Author and article information

                Stem Cell Reports
                Stem Cell Reports
                Stem Cell Reports
                12 January 2017
                14 February 2017
                12 January 2017
                : 8
                : 2
                : 318-333
                [1 ]Department of Development and Regeneration, Stem Cell Biology and Embryology, KU Leuven Stem Cell Institute, Herestraat 49, Onderwijs en Navorsing 4, Box 804, 3000 Leuven, Belgium
                [2 ]Department of Chemical Engineering and Materials Science, University of Minnesota, 421 Washington Avenue Southeast, Minneapolis, MN 55455, USA
                [3 ]VIB Center for the Biology of Disease, 3000 Leuven, Belgium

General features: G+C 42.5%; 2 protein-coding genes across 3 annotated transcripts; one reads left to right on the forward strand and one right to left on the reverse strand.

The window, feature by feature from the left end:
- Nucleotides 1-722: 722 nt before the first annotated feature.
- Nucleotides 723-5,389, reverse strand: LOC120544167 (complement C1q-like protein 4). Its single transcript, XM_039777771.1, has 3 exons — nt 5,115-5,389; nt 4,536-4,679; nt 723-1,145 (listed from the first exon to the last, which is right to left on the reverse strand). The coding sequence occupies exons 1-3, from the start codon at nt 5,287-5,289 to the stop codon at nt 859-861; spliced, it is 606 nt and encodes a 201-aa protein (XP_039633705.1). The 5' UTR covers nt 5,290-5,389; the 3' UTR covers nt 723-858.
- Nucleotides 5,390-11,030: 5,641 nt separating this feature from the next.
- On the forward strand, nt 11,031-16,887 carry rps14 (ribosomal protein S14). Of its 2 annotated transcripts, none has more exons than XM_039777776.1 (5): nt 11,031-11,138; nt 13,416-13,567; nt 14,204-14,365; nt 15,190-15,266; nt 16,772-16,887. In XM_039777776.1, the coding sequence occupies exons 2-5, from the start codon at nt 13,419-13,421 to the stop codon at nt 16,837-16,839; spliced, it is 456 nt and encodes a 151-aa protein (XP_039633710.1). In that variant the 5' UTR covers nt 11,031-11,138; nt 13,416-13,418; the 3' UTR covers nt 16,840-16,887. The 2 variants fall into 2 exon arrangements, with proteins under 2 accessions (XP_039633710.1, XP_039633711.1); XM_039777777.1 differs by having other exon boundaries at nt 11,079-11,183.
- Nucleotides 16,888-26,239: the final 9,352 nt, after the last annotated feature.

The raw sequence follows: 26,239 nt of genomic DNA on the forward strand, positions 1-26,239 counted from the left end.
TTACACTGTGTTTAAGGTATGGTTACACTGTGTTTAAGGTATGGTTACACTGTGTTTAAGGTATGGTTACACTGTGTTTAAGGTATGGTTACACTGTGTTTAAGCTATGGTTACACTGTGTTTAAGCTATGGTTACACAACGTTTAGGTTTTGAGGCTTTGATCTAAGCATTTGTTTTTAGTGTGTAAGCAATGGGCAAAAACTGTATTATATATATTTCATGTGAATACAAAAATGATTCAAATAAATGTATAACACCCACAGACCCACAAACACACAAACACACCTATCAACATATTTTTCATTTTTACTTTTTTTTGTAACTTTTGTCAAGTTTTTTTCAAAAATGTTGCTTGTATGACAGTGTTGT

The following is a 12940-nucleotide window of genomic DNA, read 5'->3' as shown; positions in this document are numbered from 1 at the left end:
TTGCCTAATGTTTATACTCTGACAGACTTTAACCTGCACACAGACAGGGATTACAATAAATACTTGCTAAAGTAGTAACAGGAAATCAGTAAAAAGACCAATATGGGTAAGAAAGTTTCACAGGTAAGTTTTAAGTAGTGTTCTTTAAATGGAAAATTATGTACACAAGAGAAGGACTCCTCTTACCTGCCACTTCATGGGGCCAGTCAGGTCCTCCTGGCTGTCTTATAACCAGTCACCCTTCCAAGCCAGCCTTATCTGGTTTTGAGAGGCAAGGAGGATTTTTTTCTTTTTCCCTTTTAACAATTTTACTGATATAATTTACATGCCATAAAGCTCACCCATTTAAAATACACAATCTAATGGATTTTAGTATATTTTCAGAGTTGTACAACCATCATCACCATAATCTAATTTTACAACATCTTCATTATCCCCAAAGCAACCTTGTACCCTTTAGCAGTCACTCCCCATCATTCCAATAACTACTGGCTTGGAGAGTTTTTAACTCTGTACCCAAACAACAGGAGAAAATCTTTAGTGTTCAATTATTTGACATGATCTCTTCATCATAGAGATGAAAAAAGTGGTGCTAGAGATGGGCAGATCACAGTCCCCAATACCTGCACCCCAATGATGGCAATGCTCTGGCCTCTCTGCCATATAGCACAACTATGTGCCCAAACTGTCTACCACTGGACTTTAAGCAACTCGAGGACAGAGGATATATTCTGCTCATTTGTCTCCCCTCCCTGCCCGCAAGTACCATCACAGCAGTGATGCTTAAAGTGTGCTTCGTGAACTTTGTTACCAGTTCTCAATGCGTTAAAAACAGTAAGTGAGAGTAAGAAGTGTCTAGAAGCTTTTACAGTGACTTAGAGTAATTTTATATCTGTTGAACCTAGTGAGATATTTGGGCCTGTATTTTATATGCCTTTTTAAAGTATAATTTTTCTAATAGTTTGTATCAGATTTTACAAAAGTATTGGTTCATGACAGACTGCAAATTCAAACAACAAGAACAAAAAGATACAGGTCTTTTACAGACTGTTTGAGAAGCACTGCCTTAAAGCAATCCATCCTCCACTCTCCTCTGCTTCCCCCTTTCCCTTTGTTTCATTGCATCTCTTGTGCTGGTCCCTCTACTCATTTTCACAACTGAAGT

[4 ]KU Leuven Department of Human Genetics, 3000 Leuven, Belgium
                [5 ]Cell Therapy Program, Foundation for Applied Medical Research, University of Navarra, 31008 Pamplona, Spain
                [6 ]Department of Anatomy and Embryology, Leiden University Medical Center, Einthovenweg 20, 2333 ZC Leiden, the Netherlands
                [7 ]Ri.Med Foundation, Department of Laboratory Medicine and Advanced Biotechnologies, IRCCS-ISMETT (Istituto Mediterraneo per i Trapianti e Terapie ad Alta Specializzazione), Via Tricomi 5, 90127 Palermo, Italy
                Author notes
                []Corresponding author antoniolonigro83@ 123456gmail.com

                Co-first author


                Co-senior author

                © 2017 The Authors

                This is an open access article under the CC BY-NC-ND license (http://creativecommons.org/licenses/by-nc-nd/4.0/).

                : 22 October 2015
                : 9 December 2016
                : 12 December 2016

                embryonic stem cell heterogeneity,pre-implantation pre precursors,in vitro model of early blastocyst development,pdgfrα+ subpopulations